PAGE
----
1. Sit down and plan together: I like to sit down with the kids at breakfast and say something along the lines of “Here is what we need to get done today, is there anything you think we should add to the list?” I might even ask for suggestions on the order of the list being completed if I have the flexibility on that day. This is also a great way to model flexibility. 
  1. Set them up to be helpers: Sometimes kids just need to know they are needed. If we put ourselves in their shoes again, it could feel deflating not to be old enough, big enough, or strong enough to contribute to the community you are a part of. This looks so different in each family and even with each individual kiddo. But some ideas for this would be getting kid-sized kitchen tools that allow them to actually help. A wavy chopper or wooden chopper has helped us tremendously with keeping things calm during meal prep time. The kids love to know they are helping our family and it keeps them busy with a meaningful task. Something like a simple broom and dustpan set that they are able to reach and use when you need some help is also another great way to do this. 
  1. The ability to get ready for the day on their own: One of the best mom decisions I ever made for our family was doing capsule wardrobes for the kids. Does anyone else ever feel they are drowning in kids clothes and still finding time to argue about clothing choices with a 3-year-old?! Making the switch to keeping (about) 15 articles of clothing for each child that are all seasonally appropriate, easily accessible, and that also match together helped in a lot of ways. If you have a child that likes (or needs) some extra time taming the hair–an eye-level mirror with hooks for a hair brush + hair ties + headbands can be a fun addition as well.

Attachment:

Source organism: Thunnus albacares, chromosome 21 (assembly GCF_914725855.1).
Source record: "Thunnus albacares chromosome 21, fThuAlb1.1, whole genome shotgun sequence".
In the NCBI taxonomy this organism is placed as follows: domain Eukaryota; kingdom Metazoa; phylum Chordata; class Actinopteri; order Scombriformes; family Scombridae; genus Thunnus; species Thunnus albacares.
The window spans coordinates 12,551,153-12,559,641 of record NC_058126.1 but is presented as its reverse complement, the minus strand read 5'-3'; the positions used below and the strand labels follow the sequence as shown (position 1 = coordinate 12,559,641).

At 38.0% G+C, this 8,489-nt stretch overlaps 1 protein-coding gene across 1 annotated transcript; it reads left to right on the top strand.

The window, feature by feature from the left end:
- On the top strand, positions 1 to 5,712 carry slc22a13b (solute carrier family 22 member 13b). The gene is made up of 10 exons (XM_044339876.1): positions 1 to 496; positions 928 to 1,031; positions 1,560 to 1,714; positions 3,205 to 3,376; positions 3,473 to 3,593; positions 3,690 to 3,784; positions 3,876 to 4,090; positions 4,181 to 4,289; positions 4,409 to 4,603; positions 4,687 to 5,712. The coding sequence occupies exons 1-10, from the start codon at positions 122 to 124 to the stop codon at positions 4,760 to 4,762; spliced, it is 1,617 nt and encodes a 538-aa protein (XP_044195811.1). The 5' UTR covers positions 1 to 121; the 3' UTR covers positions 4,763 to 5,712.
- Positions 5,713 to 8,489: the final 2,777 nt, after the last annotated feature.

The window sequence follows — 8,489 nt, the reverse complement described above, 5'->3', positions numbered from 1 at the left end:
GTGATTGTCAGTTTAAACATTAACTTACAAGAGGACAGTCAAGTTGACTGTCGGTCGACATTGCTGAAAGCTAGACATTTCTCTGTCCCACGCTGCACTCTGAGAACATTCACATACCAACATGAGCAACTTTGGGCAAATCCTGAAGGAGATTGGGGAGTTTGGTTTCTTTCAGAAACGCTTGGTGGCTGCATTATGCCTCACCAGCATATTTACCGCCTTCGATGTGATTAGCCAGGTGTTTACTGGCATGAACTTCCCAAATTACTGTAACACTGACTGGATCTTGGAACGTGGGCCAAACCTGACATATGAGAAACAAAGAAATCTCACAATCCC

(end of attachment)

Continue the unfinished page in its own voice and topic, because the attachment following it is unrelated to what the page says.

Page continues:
At the end of the day, your home is a safe place for your family and how you set it up is totally and completely unique to you. These ideas are just meant to encourage you to look at that place through the eyes of your child who is learning and developing so much every day. Sometimes a frustrated child is a child who just needs to know they can do something–anything– all by themselves that makes them feel important. So let’s get down in those feelings with them and help them see the beautiful, capable, competent, and important people that they are. 

I want you to know that I understand how hard it is to brainstorm some of these ideas on your own–especially when you feel you’re riding the struggle bus in the toddler + preschooler frustration department. So if you’re feeling a bit stuck here and want to join the conversation, come  have a seat at our table, grab a cup of coffee, and let’s figure this out together.